I was so excited to see Stewart Copeland play at the Dominion Chalmers Church on April 5th, 2016 that I bought a ticket despite knowing I’d be in Vermont that week snowboarding from a timeshare in Stowe. The concert was presented by the Ottawa Chamber Music Festival and it was to feature one of my favourite rock drummers alongside a host of modern contemporary players so I figured it would be well worth the midweek drive back home to Ottawa.
And I figured right.
I was in the balcony (as usual) where I sat enthralled for the entire performance. From the very first percussive hit Copeland proved he was the consummate professional, completely at home playing though complex time shifts with seriously good players of serious music. There were pairings, trios and full ensembles featuring the half-dozen or so players in tow for the concert, and all of it was cerebral, soulful, and aesthetic gold.
There was not even a hint of a Police tune the whole night and I wasn’t disappointed (or surprised) in the least.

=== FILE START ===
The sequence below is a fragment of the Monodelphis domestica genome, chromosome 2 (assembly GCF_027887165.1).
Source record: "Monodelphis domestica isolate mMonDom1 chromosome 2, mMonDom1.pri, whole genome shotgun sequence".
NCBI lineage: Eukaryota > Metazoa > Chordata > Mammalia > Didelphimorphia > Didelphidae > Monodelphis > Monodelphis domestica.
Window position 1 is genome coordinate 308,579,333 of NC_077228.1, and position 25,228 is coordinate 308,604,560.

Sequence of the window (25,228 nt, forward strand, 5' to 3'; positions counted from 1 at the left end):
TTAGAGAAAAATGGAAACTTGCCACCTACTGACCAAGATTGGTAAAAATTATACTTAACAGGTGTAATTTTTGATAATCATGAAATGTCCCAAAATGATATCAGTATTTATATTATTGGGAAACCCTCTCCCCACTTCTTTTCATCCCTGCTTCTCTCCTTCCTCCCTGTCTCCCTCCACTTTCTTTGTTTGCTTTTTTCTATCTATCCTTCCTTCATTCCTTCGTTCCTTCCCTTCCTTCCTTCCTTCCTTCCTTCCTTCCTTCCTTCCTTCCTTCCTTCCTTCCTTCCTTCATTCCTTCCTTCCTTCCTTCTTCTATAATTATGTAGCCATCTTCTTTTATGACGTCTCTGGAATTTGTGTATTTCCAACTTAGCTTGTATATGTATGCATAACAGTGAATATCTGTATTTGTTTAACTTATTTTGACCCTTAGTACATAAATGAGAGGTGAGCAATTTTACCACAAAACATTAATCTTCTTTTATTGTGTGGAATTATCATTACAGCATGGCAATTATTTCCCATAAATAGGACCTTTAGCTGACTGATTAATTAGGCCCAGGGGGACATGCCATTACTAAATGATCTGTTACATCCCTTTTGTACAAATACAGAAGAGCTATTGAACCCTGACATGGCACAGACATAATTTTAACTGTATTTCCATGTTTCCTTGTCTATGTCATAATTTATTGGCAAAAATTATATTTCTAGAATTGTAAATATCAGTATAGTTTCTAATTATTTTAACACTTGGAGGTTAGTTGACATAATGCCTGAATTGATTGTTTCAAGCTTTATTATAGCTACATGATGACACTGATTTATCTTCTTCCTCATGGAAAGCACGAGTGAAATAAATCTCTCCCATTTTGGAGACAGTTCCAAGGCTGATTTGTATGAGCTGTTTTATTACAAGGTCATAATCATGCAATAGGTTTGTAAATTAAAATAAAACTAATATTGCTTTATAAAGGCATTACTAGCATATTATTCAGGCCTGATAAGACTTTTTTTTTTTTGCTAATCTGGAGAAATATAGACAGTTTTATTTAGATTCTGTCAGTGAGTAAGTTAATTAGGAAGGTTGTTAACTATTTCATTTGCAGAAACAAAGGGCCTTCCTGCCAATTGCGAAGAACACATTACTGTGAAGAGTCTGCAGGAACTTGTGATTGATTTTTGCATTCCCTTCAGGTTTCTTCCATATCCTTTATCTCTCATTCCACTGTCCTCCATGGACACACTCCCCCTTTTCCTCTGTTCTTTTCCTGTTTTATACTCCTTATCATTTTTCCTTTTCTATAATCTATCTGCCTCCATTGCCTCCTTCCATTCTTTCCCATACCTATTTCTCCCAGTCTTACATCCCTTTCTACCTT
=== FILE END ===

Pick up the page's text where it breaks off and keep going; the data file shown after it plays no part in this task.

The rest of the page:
The musicianship was so utterly top-notch and the music so engaging I was on the edge of my seat even during the numerous pieces when my little drumming hero was offstage. As a matter of fact a piano/sax duet with Stewart Copeland nowhere in sight was probably the show highlight for me though of course I was enthralled during every tune he did play on, which was most of them.
Kudos to the Ottawa Chamber Festival for bringing such a rare, unique show to the city, and for presenting it in such a great venue. It was certainly well worth driving back for.
That said, an unseasonably warm April meant they were mowing lawns in Stowe when I arrived for my vacation (not to mention Stowe’s record-low snowfall that year) so with no snowboarding to be had I didn’t end up going back to the US for the rest of the week after all.